This article is part of our 2016 Soft Drinks Digital Feature.

Soft drinks brands have been splashing the cash with ad spend up 51.4%, taking the total spent on traditional advertising to £37.8m [Ebiquity 52 w/e 31 January 2016].

Coca-Cola tops the table with a whopping £30m spend in total, with  an increase in support for all of its brands except Diet Coke. It increased spend on Red Coke by 33.9% to £13.3m, with a 79% increase in support for Coke Life as well.

Notably, advertising spend for campaigns featuring all four variants more than doubled to £5.6m after it rolled out its one brand marketing strategy in March 2015, which sees Coke, Diet Coke, Coke Zero and Coke Life all appear in the ads. CCE has continued it this year with the Taste the Feeling campaign. 

“I’m a big believer in that campaign simply because there’s one brand and four distinct variants, allowing consumers to pick and choose,” says Leendert den Hollander, CCE vice president and general manager.

“As opposed to trying to establish different brand - Diet Coke as opposed to red Coke and so on - we now have one campaign, Taste the Feeling, and one brand with four distinct variants. It’s really compelling. We’ve just started but I think it’s the start of something good. ”

Barr also upped support for Scottish favourite Irn-Bru­ with the bulk of the £1.8m spent on TV advertising. Mixer Fever-Tree, meanwhile, secured the biggest growth in ad spend (albeit from a very small base) by 2,088.9%.

MediaTOTAL CinemaOutdoorPressRadioTV
Brands Spend (£) Y-O-Y % % % % %
Coca-Cola 13.3 33.9% 0.5 62.9 0.2 - 36.4
Coca-Cola Company 5.6 169.4% 0.3 0.5 46.6 4.4 48.2
Diet Coke 5.2 -0.2% - 12.9 12.5 - 74.6
Coca-Cola Zero 3.5 20.9% - 30.2 4.0 - 65.8
Coca-Cola Life 2.4 79.0% - 18.5 7.8 - 73.7
Irn-Bru 1.8 171.5% 17.5 0.9 1.3 - 80.3
Pepsi Max 2.3 -18.7% 10.6 47.3 0.3 - 41.7
7Up 1.4 - - 100.0 - - 0.0
Fever-Tree 1.2 2088.9% - - 8.1 - 91.9
Orangina 1.1 - 45.3 54.1 0.6 - -
TOTAL 37.8 51.4% 3.0 36.1 10.0 0.7 50.3

Here’s our pick of the most notable soft drinks adverts from the past year…

Coca-Cola: Choose Happiness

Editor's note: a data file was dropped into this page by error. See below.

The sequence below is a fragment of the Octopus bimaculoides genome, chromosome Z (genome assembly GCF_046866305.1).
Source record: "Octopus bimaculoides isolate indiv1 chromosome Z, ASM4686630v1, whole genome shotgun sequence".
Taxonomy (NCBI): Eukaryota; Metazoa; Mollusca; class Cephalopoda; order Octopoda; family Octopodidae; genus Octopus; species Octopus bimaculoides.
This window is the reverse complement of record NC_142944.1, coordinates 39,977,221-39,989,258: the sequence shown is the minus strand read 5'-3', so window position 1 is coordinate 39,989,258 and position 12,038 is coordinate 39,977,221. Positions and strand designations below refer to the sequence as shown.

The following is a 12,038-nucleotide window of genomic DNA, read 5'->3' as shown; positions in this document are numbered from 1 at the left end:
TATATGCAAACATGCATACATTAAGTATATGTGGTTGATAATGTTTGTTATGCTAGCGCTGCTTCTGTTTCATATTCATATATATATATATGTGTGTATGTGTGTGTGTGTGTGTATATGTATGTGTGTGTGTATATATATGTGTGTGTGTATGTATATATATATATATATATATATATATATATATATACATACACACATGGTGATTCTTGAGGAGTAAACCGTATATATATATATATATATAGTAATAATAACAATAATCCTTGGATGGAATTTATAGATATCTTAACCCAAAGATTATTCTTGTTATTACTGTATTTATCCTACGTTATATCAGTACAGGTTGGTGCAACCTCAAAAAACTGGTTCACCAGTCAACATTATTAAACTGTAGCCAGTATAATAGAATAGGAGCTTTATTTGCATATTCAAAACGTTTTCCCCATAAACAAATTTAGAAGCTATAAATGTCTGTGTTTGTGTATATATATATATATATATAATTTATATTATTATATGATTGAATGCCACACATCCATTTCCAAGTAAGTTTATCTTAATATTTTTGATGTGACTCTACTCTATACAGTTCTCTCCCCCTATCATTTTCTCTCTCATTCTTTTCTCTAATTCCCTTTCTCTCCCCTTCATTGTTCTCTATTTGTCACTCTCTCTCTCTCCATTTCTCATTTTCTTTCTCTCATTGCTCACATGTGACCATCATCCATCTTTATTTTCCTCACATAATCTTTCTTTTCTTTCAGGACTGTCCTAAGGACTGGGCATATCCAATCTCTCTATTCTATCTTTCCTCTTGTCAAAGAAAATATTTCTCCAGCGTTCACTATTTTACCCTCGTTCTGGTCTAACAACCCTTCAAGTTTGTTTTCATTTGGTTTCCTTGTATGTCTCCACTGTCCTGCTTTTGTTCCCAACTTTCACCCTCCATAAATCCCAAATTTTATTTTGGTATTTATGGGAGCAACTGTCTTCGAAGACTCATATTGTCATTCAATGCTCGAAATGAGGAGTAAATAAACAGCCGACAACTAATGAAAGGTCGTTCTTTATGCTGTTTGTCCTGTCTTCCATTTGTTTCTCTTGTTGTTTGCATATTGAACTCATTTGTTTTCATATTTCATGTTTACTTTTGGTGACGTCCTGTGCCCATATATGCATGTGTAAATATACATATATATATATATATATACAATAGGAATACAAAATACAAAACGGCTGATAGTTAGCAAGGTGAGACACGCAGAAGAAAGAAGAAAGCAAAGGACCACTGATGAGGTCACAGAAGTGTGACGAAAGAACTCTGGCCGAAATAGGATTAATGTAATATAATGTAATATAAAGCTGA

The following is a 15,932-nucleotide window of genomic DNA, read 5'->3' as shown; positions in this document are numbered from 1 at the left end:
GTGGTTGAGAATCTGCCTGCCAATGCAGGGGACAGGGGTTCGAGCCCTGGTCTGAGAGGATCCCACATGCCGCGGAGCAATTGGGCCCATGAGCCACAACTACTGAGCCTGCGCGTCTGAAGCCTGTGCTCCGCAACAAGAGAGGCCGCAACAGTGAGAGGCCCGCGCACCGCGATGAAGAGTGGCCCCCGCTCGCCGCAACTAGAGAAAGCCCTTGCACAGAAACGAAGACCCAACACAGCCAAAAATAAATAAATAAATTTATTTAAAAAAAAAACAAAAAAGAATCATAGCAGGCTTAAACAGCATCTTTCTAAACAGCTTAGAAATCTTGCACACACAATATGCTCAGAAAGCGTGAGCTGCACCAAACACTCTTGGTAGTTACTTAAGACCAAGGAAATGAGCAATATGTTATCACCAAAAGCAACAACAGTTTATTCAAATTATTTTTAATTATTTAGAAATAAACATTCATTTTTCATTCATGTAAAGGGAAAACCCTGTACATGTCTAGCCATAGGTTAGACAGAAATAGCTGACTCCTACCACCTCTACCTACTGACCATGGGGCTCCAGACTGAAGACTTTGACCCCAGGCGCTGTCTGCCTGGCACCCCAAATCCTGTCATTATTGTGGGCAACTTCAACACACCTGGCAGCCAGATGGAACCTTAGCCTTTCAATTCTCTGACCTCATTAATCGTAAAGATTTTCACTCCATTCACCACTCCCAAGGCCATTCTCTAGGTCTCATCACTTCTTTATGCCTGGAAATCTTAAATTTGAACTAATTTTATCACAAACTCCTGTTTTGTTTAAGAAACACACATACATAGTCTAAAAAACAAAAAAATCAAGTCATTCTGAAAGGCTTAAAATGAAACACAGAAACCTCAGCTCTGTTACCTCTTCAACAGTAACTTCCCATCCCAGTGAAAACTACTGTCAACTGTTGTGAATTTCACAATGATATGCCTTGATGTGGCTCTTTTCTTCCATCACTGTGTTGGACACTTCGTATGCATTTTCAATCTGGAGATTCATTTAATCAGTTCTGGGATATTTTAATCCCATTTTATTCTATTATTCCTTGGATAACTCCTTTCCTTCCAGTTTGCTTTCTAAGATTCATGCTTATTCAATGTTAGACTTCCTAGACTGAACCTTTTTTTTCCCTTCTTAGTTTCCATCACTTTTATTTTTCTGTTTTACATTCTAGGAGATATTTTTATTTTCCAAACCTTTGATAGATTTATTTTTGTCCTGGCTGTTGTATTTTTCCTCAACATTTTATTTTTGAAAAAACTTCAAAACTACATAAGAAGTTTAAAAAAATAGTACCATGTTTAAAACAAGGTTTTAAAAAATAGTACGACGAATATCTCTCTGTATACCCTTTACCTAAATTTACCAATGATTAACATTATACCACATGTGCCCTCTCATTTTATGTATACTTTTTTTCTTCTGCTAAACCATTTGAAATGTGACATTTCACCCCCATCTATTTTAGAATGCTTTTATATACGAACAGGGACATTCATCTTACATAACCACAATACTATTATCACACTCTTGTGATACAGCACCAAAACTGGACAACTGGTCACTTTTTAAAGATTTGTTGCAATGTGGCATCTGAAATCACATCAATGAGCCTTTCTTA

Choose Taste. Choose Choice. Choose Coca-Cola. Not a reworking of Renton’s infamous monologue in the 1996 film Trainspotting, but perhaps the biggest shift in Coke’s marketing approach in the brand’s history. For the first time last year, Coke adopted a ‘master brand’ strategy, advertising all four variants as a single brand. Sugar, or rather the lack of, is highlighted prominently in an attempt to help consumers better understand the role of different variants within the range. Still, increasing spend to £5.6m did little to alleviate woes for more established members of the range: red Coke, Diet Coke and Coke Zero all saw value and volume fall. Nevertheless, the strategy is here to stay; in January Coca-Cola launched the Taste the Feeling campaign globally, rolling rolling all variants into a single master brand. 

Pepsi Max

Taking life and technology to the Max, Pepsi Max unveiled its first-ever global brand campaign, launched with this Drone Football video. The social media-led campaign called Genius is all about feats and experiences designed to delight and surprise those involved and those watching. Pepsi will undoubtedly be delighted with the results. Despite cutting traditional ad spend by 18.7% (Ebiquity’s numbers don’t include online activity), Pepsi Max’s UK sales are booming. In fact, it was the only top 10 selling soft drink to see any real growth [IRI] - unlike rival Coke, which saw declines across the board.

Irn Bru

Staying true to its Scottish routes, Irn-Bru rolled out its controversial but hilarious advert once again. Featuring the tagline ‘Irn Bru will get you through’, the ad sees a new father struggling to maintain his composure during the naming of his newborn daughter, with his partner insisting on the name Fanny. It has all the makings of a memorable ad, sparking complaints and even a spoof version.The hilarity couldn’t save sales, though and, like the majority of the category, full sugar Irn Bru saw sales fall by 3.7% on volumes down 1.1% [IRI 52 w/e 30 January 2016]. The low-calorie version did see a 0.8% uplift in volume sales, though.

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